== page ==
Use this URL to cite or link to this record in EThOS: http://ethos.bl.uk/OrderDetails.do?uin=uk.bl.ethos.559374
Title: Evidence-based interpretation guidelines for quality of life measures
Author: Cocks, Kim
Awarding Body: University of Leeds
Current Institution: University of Leeds
Date of Award: 2011
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Abstract:
Aim: To use published literature to obtain estimates of large, medium and small differences in quality of life (QOL) data for the European Organisation for the Research and Treatment of Cancer Quality of Life Questionnaire Core 30 (EORTC QLQ-C30). Methods: An innovative method combining systematic review of published studies, expert opinions and meta-analysis was used to obtain estimates of large, medium and small differences for QLQ-C30 scores. Published mean data were identified from the literature. Differences between groups of patients and over time within patients were reviewed by 34 experts in QOL measurement and cancer treatment. The experts, blinded to QOL results, were asked to predict these differences. Differences were combined using meta-analytic techniques to obtain estimates of small, medium and large effects. Qualitative interviews with patients and experts were used to assess the new methodology. Results: 911 articles were identified, with 211 relevant articles (3444 contrasts) for the analysis. Our systematic reviewof the randomised controlled trials (RCTs) showed that the clinical relevance of QOL differences was rarely discussed. Our meta-analysis estimates varied depending on the subscale and on whether QOL was improving or deteriorating. Thus, the recommended minimum to detect medium differences between groups ranges from 7 (diarrhoea) to 19 points (role functioning). When interpreting differences over time a minimum of 7 points represents a medium difference but for most subscales a larger difference is required for a medium deterioration compared with a medium improvement. Conclusion: Guidelines for interpreting the size of effects are provided for the QLQ- C30 subscales. These guidelines can be used for sample size calculations for clinical trials and to interpret differences in QLQ-C30 scores. The novel methodology was shown to be robust in sensitivity analyses but benefitted from a thorough quality assessment and using only the best quality evidence to derive the guidelines.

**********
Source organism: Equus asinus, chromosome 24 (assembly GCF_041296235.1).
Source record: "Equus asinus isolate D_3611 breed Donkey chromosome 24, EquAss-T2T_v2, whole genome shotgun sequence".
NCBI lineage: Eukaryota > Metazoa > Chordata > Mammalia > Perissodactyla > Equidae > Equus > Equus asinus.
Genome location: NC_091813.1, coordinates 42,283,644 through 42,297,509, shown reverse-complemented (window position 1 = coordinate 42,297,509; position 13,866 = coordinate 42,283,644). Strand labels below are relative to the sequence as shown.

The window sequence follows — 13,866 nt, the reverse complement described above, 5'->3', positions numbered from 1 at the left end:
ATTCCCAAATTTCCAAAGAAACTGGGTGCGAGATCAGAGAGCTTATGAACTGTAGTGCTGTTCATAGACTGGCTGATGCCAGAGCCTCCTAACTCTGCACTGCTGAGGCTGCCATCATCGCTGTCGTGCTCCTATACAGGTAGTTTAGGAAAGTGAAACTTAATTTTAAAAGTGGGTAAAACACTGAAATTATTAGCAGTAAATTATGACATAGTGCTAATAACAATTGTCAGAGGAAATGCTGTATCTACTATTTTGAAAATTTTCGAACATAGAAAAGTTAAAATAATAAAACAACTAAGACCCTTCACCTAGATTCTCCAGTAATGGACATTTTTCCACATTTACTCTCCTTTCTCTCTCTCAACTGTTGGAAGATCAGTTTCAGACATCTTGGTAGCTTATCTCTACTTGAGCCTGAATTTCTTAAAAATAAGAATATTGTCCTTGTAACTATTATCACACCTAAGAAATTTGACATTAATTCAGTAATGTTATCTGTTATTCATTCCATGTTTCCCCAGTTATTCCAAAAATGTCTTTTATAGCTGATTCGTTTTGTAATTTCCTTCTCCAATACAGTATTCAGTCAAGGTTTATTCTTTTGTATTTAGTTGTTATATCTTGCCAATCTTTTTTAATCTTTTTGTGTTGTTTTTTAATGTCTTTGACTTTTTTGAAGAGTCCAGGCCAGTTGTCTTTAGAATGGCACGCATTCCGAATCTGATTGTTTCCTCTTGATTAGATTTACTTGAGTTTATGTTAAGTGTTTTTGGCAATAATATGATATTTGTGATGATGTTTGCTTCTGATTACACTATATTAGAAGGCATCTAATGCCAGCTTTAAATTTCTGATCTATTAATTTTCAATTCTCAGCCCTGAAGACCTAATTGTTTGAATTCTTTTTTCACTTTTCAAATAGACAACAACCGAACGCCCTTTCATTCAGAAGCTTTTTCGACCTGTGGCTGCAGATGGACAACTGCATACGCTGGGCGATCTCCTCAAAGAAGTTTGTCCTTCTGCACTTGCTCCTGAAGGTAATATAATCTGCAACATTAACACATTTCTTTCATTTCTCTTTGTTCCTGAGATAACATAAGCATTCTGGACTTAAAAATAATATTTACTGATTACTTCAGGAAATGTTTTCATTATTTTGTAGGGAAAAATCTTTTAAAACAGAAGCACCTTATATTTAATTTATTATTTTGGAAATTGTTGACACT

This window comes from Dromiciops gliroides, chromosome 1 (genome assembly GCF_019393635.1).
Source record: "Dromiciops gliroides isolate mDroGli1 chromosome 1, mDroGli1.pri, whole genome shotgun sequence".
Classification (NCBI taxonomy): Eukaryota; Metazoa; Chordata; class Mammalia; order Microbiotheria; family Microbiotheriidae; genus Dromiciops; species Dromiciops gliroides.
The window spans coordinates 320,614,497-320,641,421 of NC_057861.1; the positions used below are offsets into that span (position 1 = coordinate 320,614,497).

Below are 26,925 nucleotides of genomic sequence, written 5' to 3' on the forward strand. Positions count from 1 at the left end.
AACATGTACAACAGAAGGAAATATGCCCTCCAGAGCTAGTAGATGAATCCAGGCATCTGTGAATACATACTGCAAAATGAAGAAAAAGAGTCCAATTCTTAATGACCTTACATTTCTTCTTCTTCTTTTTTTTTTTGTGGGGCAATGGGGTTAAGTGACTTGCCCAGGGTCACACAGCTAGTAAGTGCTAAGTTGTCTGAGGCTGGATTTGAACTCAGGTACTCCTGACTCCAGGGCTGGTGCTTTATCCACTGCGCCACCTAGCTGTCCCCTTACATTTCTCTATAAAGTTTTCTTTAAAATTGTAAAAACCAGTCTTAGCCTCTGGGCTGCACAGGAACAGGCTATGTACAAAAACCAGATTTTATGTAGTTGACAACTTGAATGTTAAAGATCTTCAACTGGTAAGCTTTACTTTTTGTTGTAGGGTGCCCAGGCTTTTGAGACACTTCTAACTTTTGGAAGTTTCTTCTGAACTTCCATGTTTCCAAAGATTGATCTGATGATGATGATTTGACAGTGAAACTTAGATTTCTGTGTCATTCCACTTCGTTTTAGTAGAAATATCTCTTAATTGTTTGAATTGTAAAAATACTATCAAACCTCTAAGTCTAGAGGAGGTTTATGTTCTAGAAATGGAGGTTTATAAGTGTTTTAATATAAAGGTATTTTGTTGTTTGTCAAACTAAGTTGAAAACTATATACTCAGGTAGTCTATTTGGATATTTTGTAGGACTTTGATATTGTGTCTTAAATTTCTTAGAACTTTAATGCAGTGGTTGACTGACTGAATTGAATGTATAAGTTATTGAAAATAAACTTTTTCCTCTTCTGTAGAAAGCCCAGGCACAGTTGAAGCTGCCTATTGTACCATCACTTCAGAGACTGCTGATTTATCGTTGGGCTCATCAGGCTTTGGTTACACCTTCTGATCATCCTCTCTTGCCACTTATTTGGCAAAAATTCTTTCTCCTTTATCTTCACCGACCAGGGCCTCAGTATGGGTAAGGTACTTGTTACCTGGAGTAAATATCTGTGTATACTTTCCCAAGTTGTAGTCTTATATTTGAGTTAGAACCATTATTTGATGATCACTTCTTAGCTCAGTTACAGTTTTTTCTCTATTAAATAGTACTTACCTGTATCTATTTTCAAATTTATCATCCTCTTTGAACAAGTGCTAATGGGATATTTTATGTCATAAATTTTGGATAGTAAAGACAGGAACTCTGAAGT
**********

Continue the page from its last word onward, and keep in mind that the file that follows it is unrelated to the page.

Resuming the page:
Supervisor: Brown, Julia ; King, Madelaine ; Fayers, Peter Sponsor: Not available
Qualification Name: Thesis (Ph.D.) Qualification Level: Doctoral
EThOS ID: uk.bl.ethos.559374  DOI: Not available
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